Holly, 39, who’s made the trip from Edinburgh to be here today, spends a lot of her spare time visiting castles and gardens with her three children (aged 4, 11 and 14). ‘While we have amazing documentaries about history now, there’s nothing better than going and having that experience, really feeling that we have so much history and so much energy in Scotland. It’s great to hear Tabitha’s enthusiasm – I hope my kids get a bit of that too.’ Peter nods. ‘I see exactly the same reaction in my grandchildren now that I did when I took my children to all of these places. That wonder and awe that I experienced when I was a child. I’m based in Bridge of Allan, and nearby in Bannockburn we’ve got the Battle of Bannockburn Experience – I take great delight in taking the grandchildren along, and seeing their faces when they experience the battle. That wasn’t there when my kids were young. But it works.


‘So many Trust places make you feel as if you’re stepping into history – to know that you’re walking in the footsteps of people who made history. Down here at Culzean, we’re in the stomping grounds of Robert the Bruce. And one of my great passions is Burns. There’s just so much to see.’

‘It’s about passing on the magic,’ says Holly. ‘Yes,’ smiles Peter. ‘Watching the kids trying on the armour, getting that heavy chainmail on, it’s amazing.’ Already, there’s a rapport between the group; they’ve been here since half past eight in the morning, so they’ve had plenty of time to get to know each other. While they may all be from different backgrounds, they evidently share a sense of fun and a passion for what makes Scotland unique. ‘There’s such a sense of pride, listening to these stories you’ve been telling,’ says Tabitha to Peter. He nods. They help themselves to coffee and snacks, laid on by the film crew.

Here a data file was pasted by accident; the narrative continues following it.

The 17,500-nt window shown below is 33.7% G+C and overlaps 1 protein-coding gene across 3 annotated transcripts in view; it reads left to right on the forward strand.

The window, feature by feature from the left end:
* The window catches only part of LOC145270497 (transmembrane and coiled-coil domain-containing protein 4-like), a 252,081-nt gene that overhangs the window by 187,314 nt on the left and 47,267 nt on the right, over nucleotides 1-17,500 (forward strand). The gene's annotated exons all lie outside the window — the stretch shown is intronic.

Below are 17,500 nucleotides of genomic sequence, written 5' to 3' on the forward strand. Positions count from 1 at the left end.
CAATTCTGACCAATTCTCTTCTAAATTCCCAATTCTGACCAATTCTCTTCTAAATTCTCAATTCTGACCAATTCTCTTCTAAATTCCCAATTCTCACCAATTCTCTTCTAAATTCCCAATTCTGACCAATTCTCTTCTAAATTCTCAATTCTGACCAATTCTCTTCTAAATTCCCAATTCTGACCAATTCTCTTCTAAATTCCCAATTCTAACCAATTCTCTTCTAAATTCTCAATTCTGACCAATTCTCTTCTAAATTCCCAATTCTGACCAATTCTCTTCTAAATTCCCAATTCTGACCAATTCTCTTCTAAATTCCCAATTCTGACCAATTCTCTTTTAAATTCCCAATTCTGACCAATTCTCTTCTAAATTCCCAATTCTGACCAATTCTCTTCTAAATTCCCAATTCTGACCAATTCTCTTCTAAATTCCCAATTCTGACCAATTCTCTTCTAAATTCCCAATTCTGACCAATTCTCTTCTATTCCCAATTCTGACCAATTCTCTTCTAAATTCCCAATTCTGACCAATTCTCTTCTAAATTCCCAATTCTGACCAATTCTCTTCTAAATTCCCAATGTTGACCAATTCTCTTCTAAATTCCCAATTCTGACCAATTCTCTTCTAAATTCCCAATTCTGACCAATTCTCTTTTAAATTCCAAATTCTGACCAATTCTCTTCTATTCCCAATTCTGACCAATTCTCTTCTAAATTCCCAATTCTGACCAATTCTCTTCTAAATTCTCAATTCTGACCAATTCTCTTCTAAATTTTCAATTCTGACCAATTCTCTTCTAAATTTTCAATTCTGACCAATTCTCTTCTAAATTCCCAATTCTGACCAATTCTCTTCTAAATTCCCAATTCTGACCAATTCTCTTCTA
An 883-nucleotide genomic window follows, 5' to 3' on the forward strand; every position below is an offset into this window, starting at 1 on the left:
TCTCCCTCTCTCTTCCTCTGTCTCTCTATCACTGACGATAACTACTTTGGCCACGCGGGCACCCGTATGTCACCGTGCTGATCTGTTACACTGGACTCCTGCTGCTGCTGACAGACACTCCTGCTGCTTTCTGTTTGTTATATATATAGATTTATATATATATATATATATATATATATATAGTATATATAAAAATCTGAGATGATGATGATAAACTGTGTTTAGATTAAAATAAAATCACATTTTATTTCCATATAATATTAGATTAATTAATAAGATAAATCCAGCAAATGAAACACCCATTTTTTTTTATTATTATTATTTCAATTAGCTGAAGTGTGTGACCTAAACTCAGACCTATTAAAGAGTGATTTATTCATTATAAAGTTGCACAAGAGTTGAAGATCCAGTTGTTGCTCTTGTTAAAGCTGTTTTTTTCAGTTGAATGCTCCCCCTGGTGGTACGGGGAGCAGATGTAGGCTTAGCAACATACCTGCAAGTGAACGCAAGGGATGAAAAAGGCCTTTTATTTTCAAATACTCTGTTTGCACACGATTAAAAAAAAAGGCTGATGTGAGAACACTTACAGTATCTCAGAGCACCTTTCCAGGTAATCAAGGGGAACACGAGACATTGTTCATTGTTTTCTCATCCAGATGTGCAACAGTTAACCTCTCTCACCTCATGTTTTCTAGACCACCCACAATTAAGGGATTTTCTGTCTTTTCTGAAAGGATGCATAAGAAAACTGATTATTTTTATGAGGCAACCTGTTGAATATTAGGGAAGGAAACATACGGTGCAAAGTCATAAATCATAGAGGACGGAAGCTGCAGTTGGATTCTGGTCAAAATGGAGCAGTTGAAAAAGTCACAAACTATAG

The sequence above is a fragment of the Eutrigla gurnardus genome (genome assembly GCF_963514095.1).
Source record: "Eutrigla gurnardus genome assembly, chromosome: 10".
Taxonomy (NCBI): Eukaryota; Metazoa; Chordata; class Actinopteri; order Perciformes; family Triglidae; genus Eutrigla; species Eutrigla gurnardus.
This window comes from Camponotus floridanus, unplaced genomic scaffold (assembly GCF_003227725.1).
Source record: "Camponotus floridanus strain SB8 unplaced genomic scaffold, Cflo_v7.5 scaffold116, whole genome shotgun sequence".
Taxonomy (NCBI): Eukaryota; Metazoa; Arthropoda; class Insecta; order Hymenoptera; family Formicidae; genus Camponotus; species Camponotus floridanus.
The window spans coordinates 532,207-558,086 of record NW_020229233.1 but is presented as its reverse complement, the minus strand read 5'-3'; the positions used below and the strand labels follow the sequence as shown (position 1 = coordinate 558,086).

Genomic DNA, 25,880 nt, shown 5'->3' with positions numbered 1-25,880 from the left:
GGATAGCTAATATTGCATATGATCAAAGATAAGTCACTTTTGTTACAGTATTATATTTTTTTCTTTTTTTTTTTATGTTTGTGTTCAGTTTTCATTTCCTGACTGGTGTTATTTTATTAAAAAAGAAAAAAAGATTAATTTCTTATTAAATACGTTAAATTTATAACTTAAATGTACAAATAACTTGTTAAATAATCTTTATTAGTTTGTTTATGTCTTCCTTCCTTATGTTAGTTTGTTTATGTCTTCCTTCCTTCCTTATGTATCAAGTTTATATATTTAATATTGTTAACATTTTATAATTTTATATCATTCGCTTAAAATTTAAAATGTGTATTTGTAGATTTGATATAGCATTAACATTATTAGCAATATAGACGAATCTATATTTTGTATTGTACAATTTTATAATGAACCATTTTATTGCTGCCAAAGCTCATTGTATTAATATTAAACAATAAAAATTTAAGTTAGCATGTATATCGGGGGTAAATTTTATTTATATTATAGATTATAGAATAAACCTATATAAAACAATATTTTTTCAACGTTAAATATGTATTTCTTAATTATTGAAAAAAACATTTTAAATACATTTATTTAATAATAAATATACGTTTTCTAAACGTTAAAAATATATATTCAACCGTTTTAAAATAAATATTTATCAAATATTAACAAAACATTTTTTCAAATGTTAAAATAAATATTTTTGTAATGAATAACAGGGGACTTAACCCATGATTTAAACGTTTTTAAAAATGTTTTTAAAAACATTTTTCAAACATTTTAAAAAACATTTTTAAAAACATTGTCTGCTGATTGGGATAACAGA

A lady with a headset bursts in – it’s time for the gang to go. It’s been great chatting, but this is what the day is really all about. We get ourselves organised and head down the footpath from Home Farm to Culzean’s Gas House bay, where the team will be placed in front of the camera to say their piece. I watch Tabitha and Holly being led to the shore by the film crew’s inner circle (we, the wider entourage, are asked to stay back, and stay quiet). They play with the seaweed on the water’s edge and then take turns to answer questions from the director – a gentle, smiling character – before heading back up, job done. Now it’s Peter’s turn, and he’s to say his piece beside an old outhouse, backing onto views of the Ayrshire coast. It’s cold now, as the day begins to turn to evening, but this is evidently the moment that Peter has been relishing. We hear his voice resonate over the quietening landscape. And suddenly, as quickly as his moment started, it’s a wrap. Peter, Tabitha and Holly rub their hands and visibly relax – it’s been a fascinating day, and one that’s brought Trust members together who may never normally have crossed paths. The crew, the members, the hangers-on and the castle staff head back up to Home Farm for a warming bowl of soup. Next time we see them, it’ll be on the silver screen.